Bill to Support Tibet Moves Forward in the US Congress

By Richard Finney
The Potala Palace, former residence of Tibet's spiritual leader the Dalai Lama, is shown in a file photo.

A new bill to strengthen U.S. policy in support of Tibet moved forward in the U.S. Congress this week, with unanimous approval given on Wednesday by the House Foreign Affairs Committee.  

The Tibetan Policy and Support Act (TPSA) of 2019 will next go the House for a floor vote. No date for that vote has yet been scheduled, however.

Co-sponsored by Rep. James McGovern (D-MA) and Marco Rubio (R-FL), the TPSA when signed into law will require China to allow the opening of a U.S. consulate in Tibet’s regional capital Lhasa before any new Chinese consulate can open in the United States.

It will also address water security and climate change issues in Tibet and strengthen the still-unfilled State Department office of the Special Coordinator for Tibet.

Finally, it will establish a U.S. policy that the selection of Tibetan religious leaders, including future successors to exiled spiritual leader the Dalai Lama, is a decision to be made by Tibetans free from Chinese government interference.

Sanctions targeting Chinese officials attempting to name a new Dalai Lama will also be mandated under the bill.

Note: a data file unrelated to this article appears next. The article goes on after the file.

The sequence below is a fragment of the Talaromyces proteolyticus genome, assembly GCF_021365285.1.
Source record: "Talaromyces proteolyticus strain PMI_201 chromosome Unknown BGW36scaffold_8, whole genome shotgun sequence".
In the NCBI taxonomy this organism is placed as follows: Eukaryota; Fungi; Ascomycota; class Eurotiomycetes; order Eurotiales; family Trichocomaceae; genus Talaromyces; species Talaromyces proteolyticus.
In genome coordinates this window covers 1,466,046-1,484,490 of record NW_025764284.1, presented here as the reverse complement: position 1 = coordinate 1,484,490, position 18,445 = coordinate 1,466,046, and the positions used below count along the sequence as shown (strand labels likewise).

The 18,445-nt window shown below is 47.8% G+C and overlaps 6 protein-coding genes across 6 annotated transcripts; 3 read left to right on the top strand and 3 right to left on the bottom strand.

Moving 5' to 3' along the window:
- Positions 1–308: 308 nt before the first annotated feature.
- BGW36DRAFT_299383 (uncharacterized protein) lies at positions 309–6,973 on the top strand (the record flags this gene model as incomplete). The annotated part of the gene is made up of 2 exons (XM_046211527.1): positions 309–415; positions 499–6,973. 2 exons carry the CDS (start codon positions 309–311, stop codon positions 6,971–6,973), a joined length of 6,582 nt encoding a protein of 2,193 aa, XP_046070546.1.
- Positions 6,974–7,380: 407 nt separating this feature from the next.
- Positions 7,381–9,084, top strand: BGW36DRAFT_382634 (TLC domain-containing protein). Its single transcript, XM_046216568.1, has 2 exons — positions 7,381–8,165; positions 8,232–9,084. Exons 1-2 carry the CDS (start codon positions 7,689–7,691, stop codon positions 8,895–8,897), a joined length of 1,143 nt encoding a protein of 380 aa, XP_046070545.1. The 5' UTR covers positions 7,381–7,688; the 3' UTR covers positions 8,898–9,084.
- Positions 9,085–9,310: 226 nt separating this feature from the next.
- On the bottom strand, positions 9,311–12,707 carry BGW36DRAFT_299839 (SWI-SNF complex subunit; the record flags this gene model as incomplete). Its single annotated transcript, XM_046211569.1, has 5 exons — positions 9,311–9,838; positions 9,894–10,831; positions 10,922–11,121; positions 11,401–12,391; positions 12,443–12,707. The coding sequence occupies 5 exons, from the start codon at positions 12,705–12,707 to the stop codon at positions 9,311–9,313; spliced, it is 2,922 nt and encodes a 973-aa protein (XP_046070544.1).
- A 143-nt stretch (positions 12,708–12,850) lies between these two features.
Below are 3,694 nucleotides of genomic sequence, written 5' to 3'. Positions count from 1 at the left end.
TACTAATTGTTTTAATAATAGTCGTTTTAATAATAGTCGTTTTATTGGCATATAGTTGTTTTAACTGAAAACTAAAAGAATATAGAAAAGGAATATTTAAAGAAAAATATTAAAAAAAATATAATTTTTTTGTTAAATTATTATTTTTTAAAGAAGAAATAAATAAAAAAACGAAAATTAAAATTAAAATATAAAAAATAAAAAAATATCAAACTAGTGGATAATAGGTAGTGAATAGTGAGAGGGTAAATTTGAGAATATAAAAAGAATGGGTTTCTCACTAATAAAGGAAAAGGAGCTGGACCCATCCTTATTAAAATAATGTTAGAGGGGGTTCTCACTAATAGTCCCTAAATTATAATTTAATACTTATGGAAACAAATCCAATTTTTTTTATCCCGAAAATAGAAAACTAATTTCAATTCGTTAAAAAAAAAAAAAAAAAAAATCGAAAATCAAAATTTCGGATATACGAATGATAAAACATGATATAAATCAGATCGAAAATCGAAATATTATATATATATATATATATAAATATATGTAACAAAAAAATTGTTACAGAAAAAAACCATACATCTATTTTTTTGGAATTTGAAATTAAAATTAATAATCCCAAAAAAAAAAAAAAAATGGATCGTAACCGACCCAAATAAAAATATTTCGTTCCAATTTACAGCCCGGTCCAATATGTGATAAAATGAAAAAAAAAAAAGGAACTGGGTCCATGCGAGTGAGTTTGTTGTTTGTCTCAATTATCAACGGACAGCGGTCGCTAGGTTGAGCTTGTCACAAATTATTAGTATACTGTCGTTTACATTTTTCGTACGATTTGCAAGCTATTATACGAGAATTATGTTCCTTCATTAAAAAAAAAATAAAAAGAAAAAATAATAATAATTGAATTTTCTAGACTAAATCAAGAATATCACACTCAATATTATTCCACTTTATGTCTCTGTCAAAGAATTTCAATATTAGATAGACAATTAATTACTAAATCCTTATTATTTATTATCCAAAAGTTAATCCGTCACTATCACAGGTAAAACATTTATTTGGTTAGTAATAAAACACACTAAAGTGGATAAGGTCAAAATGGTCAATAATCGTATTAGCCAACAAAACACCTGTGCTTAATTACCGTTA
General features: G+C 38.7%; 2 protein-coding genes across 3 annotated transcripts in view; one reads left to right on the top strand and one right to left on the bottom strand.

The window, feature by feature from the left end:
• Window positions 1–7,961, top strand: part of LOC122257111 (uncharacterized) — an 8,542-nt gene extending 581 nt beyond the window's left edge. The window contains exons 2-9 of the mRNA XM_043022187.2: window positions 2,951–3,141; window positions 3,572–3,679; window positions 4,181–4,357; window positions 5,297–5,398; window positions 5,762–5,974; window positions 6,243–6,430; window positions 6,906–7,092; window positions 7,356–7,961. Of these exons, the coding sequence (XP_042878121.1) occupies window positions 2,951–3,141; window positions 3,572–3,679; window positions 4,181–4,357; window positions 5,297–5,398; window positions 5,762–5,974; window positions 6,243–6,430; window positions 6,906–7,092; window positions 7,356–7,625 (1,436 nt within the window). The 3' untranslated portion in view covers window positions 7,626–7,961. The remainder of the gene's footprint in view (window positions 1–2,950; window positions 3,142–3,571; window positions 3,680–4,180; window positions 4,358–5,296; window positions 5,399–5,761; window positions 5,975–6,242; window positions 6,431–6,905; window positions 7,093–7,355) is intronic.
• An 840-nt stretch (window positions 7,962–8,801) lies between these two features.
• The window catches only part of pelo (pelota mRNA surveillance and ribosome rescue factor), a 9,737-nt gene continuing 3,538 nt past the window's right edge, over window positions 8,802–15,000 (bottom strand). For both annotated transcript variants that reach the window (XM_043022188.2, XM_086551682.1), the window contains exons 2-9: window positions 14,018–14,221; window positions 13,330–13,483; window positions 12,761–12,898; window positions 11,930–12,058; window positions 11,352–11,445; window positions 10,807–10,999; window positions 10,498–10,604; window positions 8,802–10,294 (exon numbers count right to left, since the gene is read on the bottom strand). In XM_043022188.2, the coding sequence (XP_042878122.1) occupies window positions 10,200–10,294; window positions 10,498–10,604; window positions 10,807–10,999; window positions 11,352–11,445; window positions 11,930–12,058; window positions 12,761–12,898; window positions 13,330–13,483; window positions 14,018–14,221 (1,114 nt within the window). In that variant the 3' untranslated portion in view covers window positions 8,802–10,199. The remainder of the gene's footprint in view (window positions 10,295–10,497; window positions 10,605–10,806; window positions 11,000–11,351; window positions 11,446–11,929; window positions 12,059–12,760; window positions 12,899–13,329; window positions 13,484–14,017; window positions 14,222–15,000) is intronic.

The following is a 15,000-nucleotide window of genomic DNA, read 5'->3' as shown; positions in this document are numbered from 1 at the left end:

The question of who will select a successor to the now 84-year-old Dalai Lama is a major point of friction between China, which insists on its right to choose the religious leader’s reincarnation, and Tibetans inside their homeland and around the world.

A formerly independent nation, Tibet was taken over and incorporated into China by force 70 years ago, following which the Dalai Lama and thousands of his followers fled into exile in India.

Chinese authorities now maintain a tight grip on Tibet and on Tibetan-populated regions of western Chinese provinces, restricting Tibetans’ political activities and peaceful expression of cultural and religious identities, and subjecting Tibetans to imprisonment, torture, and extrajudicial killings.


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